Twersky Award Lesson Planning Tips
Hundreds of primary sources await you on jwa.org, ready to be transformed into “aha moments” for your students! Through the study of photos, letters, speeches, sermons, and video, your students will gain new insight into Jewish values, holidays, tradition, and history.
At JWA, we know that planning good lessons takes a little finesse, a little creativity, and a lot of passion. So, we've created these tips and resources to help you get started on your next award-winning lesson!
Remember, your lesson must be creative, must actively engage learners (students of any age) with primary sources from our site, and must include the voices/perspectives of American Jewish women. Other than that, the sky is the limit!
The deadline to apply for the 2013 Twersky Award is Monday, May 13, 2013. APPLY NOW
We don't have to tell you that the best lesson is one that fits into your larger curricular goals for the course. There are many entry points to primary source study—history is just one of them!
- If you're teaching a class that does not have a history focus, begin by listing the Jewish values or concepts you cover in your course, or would like to cover in this particular lesson. If you are teaching about a holiday or specific Torah portion, think about what morals or ethics you want your students to take from the story. You might also consider archetypal characters or plot lines that can be paralleled by modern historical events (e.g. David and Goliath, Esther hiding her identity). If you study traditional texts, think about documents that will complement or parallel the sentiments of the passage or text. We have a number of traditional texts about social justice you could use, or you could visit On1Foot, a text database from American Jewish World Service.
- Next, allow yourself to think broadly about how these concepts and characters in your syllabus may relate to historical content. Are you looking for a person who helped the poor? Who spoke out against injustice? Who stayed true to her own identity? Perhaps you are looking for an example of when Jews had to make a choice between right and wrong, or an explanation of self-identity.
Now, begin to explore the exhibits and materials on jwa.org.
Integrating Primary Sources
Depending on the extent of your students' background knowledge on the subject or time period, you may have to provide some context for the documents you have chosen. If you would like some guidance in thinking through how best to do so, try using this worksheet (and substituting the primary sources you have chosen).
If your own background knowledge is limited, you may find more information in the Encyclopedia of Jewish Women, our This Week in History feature, or (for Civil Rights and Labor Movement information) in the introductory essays of the Living the Legacy project. If you have trouble finding what you need, just contact us.
For resources on working with primary sources, graphic organizers and sample worksheets, and more, visit our Working with Primary Sources page. There you will also find tips created specifically for modifying text-based documents and teaching with photographs and works of art.
What do we mean by “engagement?”
There are two important parts to encouraging students to actively engage and interact with the primary sources:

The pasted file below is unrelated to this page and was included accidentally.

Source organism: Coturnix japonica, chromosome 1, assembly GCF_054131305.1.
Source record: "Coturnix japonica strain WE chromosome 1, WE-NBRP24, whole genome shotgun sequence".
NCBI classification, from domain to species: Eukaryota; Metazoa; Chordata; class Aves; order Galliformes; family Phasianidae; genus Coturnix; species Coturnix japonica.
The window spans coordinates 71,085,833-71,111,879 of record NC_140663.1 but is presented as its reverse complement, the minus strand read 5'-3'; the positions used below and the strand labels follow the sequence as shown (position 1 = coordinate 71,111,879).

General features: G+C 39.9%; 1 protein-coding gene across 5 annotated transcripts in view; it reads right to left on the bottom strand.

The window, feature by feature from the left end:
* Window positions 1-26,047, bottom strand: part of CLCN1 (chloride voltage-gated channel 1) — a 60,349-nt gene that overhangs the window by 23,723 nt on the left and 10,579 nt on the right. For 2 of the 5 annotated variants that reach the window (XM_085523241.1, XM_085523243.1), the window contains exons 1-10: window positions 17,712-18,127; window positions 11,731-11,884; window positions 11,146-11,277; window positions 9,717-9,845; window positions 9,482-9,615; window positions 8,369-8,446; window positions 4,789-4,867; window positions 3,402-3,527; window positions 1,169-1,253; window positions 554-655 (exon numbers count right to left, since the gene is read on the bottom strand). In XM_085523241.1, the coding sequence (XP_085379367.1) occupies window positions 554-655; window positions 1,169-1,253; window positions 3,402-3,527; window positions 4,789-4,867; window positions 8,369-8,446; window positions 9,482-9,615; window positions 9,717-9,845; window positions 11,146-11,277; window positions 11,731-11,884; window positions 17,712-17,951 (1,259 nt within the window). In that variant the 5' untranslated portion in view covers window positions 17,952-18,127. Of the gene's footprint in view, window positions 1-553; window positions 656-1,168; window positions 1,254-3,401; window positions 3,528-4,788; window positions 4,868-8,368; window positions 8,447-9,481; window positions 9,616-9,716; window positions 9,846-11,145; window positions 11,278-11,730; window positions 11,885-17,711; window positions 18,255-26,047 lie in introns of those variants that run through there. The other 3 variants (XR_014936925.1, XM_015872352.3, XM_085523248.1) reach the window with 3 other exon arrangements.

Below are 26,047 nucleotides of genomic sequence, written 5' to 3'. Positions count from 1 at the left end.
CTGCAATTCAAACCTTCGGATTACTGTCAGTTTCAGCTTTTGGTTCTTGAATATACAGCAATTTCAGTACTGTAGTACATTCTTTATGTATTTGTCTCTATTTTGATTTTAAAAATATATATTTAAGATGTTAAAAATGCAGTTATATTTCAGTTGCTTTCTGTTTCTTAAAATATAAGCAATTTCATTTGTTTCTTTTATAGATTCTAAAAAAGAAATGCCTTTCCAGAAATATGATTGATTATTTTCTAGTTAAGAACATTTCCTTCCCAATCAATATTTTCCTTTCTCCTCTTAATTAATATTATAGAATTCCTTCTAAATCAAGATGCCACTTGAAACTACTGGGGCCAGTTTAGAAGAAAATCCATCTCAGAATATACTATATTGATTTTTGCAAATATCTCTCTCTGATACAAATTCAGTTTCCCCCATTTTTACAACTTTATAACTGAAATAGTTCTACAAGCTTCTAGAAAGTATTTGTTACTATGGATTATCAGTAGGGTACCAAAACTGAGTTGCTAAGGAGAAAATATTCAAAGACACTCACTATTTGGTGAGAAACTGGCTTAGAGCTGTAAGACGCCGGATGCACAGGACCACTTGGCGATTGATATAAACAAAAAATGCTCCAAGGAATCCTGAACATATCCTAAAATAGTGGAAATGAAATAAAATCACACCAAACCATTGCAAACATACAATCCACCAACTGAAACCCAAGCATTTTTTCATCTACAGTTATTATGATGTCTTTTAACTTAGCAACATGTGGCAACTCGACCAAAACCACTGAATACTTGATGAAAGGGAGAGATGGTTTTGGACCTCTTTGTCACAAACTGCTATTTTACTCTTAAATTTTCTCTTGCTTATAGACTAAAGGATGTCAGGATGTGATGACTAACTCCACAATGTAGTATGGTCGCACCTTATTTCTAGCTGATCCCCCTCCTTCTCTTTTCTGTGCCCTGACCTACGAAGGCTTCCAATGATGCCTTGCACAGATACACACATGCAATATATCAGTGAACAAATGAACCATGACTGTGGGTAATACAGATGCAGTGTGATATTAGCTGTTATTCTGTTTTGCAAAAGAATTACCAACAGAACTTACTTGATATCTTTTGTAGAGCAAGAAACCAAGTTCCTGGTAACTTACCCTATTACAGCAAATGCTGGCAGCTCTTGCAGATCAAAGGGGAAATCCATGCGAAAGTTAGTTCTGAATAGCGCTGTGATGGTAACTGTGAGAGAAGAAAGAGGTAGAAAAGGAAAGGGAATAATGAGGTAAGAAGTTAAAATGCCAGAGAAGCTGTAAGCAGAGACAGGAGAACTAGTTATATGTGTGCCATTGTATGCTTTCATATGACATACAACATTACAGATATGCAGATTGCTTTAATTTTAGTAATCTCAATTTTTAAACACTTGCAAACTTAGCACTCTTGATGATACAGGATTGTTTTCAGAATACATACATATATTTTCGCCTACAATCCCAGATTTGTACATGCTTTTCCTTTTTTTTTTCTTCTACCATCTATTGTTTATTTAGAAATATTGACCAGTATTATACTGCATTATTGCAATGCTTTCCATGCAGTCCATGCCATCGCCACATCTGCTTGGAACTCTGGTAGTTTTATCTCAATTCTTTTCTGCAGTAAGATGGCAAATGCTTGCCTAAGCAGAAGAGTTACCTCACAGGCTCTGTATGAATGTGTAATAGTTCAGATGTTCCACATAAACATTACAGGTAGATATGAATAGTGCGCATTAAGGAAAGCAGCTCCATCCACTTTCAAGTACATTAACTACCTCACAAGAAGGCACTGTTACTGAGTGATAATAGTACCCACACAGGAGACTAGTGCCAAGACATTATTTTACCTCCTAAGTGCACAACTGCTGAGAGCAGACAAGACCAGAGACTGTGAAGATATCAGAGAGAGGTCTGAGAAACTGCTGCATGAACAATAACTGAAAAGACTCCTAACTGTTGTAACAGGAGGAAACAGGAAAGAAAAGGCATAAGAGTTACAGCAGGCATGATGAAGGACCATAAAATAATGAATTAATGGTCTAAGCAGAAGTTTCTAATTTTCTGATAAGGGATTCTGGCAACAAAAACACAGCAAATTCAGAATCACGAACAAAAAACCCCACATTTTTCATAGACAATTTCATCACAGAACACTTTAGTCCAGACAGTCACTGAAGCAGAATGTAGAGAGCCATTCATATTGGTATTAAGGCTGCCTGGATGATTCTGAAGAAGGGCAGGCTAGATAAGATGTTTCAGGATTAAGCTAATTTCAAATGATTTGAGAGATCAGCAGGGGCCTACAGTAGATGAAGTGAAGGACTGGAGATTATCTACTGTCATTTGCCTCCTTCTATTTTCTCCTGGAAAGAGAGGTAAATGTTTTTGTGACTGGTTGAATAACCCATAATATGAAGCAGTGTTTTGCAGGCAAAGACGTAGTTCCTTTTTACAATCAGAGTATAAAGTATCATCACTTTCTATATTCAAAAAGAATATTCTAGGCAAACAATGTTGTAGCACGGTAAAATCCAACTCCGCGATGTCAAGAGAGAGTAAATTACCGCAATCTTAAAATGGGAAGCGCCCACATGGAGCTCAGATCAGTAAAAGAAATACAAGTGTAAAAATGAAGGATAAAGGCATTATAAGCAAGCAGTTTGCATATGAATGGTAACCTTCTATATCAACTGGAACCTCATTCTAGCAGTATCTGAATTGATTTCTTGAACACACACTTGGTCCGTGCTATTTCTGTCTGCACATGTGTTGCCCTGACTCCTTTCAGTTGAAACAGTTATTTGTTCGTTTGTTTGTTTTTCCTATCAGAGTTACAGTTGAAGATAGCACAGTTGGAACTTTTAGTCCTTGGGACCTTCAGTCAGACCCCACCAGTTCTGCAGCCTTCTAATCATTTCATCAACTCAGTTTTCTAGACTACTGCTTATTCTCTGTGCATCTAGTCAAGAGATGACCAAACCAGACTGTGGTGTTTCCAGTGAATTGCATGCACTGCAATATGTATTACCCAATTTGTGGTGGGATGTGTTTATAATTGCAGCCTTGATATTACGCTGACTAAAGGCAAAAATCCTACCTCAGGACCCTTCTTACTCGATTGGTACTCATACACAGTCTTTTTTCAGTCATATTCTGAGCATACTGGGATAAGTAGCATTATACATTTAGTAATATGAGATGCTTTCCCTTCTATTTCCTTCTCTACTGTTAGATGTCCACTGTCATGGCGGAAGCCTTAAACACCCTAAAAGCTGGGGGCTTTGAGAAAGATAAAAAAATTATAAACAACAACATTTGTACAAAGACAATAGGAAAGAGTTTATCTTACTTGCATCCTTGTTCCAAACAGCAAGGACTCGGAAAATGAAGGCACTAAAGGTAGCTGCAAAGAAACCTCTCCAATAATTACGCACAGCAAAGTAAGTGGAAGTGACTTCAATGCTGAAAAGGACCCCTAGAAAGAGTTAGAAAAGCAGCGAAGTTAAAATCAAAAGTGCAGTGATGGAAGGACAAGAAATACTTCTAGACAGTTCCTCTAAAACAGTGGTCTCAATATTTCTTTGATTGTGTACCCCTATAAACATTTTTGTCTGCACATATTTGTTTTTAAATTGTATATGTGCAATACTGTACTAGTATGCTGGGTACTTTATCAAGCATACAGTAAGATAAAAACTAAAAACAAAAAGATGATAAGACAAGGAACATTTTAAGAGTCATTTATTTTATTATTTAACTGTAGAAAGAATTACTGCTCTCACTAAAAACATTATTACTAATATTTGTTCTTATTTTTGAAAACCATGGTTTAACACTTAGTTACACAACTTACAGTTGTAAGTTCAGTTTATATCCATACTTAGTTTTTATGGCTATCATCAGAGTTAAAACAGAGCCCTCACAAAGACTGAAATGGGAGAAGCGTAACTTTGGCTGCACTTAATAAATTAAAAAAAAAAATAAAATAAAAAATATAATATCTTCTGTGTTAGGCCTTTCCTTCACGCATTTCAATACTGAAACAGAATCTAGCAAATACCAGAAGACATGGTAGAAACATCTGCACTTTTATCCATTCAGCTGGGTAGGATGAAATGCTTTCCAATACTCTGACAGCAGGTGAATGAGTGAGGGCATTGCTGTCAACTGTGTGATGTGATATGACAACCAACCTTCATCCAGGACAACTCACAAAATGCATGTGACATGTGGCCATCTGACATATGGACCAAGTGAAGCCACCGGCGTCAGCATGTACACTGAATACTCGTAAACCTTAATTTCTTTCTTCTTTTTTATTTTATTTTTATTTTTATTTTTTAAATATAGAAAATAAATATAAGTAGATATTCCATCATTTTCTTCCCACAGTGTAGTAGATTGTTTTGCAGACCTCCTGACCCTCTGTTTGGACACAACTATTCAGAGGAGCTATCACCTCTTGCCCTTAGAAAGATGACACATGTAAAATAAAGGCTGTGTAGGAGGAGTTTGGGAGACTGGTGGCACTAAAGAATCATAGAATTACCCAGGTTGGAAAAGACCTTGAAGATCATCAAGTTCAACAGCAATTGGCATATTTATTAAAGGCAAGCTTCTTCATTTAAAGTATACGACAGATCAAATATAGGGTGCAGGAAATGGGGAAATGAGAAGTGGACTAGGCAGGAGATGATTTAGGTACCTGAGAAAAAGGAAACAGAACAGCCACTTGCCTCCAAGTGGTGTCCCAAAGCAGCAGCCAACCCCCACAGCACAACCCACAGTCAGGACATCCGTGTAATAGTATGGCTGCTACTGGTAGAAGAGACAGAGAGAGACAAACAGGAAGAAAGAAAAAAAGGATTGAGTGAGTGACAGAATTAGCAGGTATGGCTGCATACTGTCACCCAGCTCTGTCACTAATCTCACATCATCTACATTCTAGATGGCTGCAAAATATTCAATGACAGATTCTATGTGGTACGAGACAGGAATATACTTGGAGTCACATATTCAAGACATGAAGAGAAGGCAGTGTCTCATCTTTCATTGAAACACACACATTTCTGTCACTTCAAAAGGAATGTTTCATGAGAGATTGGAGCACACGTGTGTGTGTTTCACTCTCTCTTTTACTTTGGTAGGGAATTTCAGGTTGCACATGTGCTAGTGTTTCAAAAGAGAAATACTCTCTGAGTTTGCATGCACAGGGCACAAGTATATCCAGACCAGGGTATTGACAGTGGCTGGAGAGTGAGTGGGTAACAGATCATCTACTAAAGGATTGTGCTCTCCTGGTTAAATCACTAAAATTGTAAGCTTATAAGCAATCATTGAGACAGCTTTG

- Living the Legacy has primary sources documenting Jewish involvement in the Civil Rights and Labor Movements. Read the lesson descriptions to figure out which lessons are thematically related to your course content, or search them by keyword. You can also browse the primary sources in LTL by lesson, type, and keyword, or view our list of suggested lessons based on educational setting.
- Another excellent source for hunting down documents is the Women of Valor exhibit. Each of these 16 exhibits has extensive secondary biographical information and selected primary sources from the women's lives. From politics to social work, Zionism to sports and the arts, the work and accomplishments of these modern Women of Valor provide many parallels to stories and ideas from the Jewish tradition.
- Each Go & Learn lesson focuses on one specific primary source and background information for that source. While these lessons offer one take on the source, you can probably think of several other angles from which to approach it.
- You can also always use the search bar in the top right of any JWA page!
- You can do so much more with primary sources than simply read them. You can re-enact them, write responses to them, make art that reflects the tone or experience conveyed in them. You can compare them to current documents and discuss their similarities and differences, make them into games, or use them to design and curate your own museum. We strongly encourage you to consider which interactions with primary sources will be most exciting and interesting to your students.
Primary sources offer endless opportunities for students to explore the past. They also provide many entry points for students to explore Jewish values more generally, and to investigate and articulate their own identities and beliefs as Jews. Therefore, we encourage educators to move past “who-what-where” and ask some deeper questions that ask students to analyze what they find in the documents and compare their findings to their own lives. Here are a few generic examples:
- Is this a “Jewish” text? Why or why not?
- What is the author of this text saying about Jewish life? Do you agree?
- What similarities do you see between the author's experience and your own? What differences do you see?
- What about this document, or about what you have learned, surprises you? Why?
- Do you know anyone in your community who is like this person? Have you learned about anyone from the Torah who is similar to him/her?
- Do conflicts/events/struggles like this one ever happen in your community? What are they?
- What lessons can we learn from studying this document?